GELLERMAN: They got the first images from inside some of these reactors - have you seen them?
LOCHBAUM: I’ve seen some of them. For example, the remote camera they dropped into the Unit Four spent fuel pool makes things look much better than had been anticipated. The racks and the fuel themselves looks like they’re intact. That’s not the same case on the Unit Three spent fuel pool - that looks almost like the images of the people diving on the Titanic. It’s just a mire of debris and mess, and it’s a very bad situation.
GELLERMAN: So let’s see, we have…how many reactor cores were damaged?
LOCHBAUM: Three reactor cores - Units One, Two, and Three - have fairly significant fuel damage.
GELLERMAN: Are they still emitting radiation into the atmosphere, into the environment?
LOCHBAUM: Yes they are. The hydrogen explosions that were very vividly seen on Units One, Three, and Four destroyed the reactor buildings. So as the contaminated water evaporates, it’s got a direct pathway to the environment.
GELLERMAN: The first hundred of the 80,000 people that were evacuated from 12 miles around the plant returned to their homes recently, and - but what happens to that area now?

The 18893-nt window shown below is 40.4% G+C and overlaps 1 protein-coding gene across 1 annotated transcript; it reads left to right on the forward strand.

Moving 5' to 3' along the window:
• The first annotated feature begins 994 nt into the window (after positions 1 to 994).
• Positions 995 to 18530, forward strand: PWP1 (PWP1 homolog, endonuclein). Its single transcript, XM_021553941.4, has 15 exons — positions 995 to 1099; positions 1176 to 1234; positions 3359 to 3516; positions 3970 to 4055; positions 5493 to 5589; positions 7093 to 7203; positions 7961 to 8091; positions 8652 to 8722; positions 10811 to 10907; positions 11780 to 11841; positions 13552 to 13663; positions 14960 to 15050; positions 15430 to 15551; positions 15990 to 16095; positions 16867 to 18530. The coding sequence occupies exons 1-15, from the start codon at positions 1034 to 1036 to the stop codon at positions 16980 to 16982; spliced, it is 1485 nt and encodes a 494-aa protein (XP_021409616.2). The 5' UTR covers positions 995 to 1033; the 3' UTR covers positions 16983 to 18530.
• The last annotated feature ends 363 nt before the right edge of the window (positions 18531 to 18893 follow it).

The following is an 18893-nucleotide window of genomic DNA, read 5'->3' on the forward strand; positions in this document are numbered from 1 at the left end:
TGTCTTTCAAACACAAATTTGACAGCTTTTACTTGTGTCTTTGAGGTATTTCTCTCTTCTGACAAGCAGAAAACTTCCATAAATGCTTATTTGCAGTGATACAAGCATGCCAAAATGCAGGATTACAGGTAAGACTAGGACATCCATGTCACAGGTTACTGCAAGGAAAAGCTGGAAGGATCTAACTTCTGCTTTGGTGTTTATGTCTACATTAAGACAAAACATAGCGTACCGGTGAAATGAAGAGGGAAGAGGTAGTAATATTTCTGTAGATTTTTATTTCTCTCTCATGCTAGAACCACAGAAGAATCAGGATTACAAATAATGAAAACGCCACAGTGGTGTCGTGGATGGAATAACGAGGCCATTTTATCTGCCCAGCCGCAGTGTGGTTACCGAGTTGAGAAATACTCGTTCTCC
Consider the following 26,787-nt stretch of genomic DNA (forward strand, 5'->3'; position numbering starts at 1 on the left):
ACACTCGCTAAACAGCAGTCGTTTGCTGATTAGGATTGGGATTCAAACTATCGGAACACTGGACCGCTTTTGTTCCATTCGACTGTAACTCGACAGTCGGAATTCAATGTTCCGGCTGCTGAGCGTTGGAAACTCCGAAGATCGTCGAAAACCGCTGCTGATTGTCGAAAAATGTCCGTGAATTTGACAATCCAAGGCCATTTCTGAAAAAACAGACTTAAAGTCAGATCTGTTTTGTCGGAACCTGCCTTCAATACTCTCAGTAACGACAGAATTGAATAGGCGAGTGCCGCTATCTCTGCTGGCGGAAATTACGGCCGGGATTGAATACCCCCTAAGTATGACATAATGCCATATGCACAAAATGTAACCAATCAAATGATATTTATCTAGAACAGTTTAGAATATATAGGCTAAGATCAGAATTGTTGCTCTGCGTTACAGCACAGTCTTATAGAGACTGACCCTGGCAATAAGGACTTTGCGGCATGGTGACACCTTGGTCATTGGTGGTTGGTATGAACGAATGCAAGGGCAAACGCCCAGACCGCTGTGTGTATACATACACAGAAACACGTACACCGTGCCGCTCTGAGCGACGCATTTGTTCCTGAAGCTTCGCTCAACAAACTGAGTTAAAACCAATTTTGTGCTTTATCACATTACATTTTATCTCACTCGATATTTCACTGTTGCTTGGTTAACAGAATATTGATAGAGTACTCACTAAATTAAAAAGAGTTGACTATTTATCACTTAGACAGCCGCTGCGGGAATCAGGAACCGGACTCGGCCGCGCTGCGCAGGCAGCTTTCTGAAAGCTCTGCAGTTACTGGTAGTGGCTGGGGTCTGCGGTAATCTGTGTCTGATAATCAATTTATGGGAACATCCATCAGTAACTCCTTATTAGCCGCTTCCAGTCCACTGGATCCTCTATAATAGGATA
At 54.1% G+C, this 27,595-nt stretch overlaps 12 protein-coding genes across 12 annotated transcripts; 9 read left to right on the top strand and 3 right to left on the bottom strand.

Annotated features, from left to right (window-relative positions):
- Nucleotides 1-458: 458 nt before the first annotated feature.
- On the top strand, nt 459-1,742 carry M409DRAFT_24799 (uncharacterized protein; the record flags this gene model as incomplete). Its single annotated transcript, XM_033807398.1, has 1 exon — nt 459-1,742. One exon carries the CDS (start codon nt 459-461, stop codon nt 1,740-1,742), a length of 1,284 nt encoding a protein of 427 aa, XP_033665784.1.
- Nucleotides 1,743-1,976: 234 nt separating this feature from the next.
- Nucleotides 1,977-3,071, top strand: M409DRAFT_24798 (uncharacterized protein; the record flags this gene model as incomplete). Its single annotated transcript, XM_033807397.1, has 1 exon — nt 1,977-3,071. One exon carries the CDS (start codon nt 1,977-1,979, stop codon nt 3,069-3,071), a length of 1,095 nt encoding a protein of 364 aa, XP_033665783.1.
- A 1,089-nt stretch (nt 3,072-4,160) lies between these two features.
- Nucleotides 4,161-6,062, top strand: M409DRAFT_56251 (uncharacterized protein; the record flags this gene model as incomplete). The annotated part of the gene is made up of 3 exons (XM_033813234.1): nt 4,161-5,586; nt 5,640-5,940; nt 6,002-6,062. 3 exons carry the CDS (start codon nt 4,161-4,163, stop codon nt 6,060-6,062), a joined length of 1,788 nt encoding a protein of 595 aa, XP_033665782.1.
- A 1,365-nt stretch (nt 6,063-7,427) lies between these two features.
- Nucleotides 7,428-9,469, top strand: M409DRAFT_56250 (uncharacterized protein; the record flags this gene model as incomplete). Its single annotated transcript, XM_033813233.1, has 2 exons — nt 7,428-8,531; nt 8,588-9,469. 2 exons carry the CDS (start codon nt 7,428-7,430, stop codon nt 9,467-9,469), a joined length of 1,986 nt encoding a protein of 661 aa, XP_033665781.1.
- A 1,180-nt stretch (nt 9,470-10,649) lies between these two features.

LOCHBAUM: There will have to be surveys done to see how badly contaminated the soil is. Depending on the results from those surveys, it may be possible to scrape the first few inches of soil away to remove the bulk of that radioactivity and leave, basically, uncontaminated soil beneath it. If the depth and the amount of contamination is higher than that, it may be cheaper just to abandon those areas for a period of time until that radioactivity decays away. So it’s going to be a combination of how badly it’s contaminated and how badly you need to re-enter those areas.
GELLERMAN: So right now, we really don’t know if those people can return to their homes.
LOCHBAUM: Well they are prioritizing areas that need to go back - for example, schools and other locations. So they’ll do the surveys on a triage system - you know, who needs the survey first, make a decision based on the results, and either allow people to re-enter or proceed with the cleanup so that re-entry can occur later.
GELLERMAN: David, how have other nations responded to Japan’s decision to scrap 14 reactors? China, for example - very ambitious plans. Have they said they’re going to rethink what they’re doing?
LOCHBAUM: The word we’ve heard out of China is that they’re revisiting their program. Reading between the lines, it doesn’t sound like China is going to abandon its program. One of the advantages China has is that they’ve embarked fairly recently on a construction program so they have the luxury of making adjustments to the designs without having to retrofit all those ideas into existing plants.
It’s hard to speculate because, a lot of times, I think I have more of a bowling ball than a crystal ball - but I think Fukushima is not going to be the end of nuclear power.
GELLERMAN: Well David, thank you so very much, I really appreciate it.
LOCHBAUM: Thank you, Bruce.
GELLERMAN: David Lochbaum is Director of the Union of Concerned Scientists’ Nuclear Safety Project.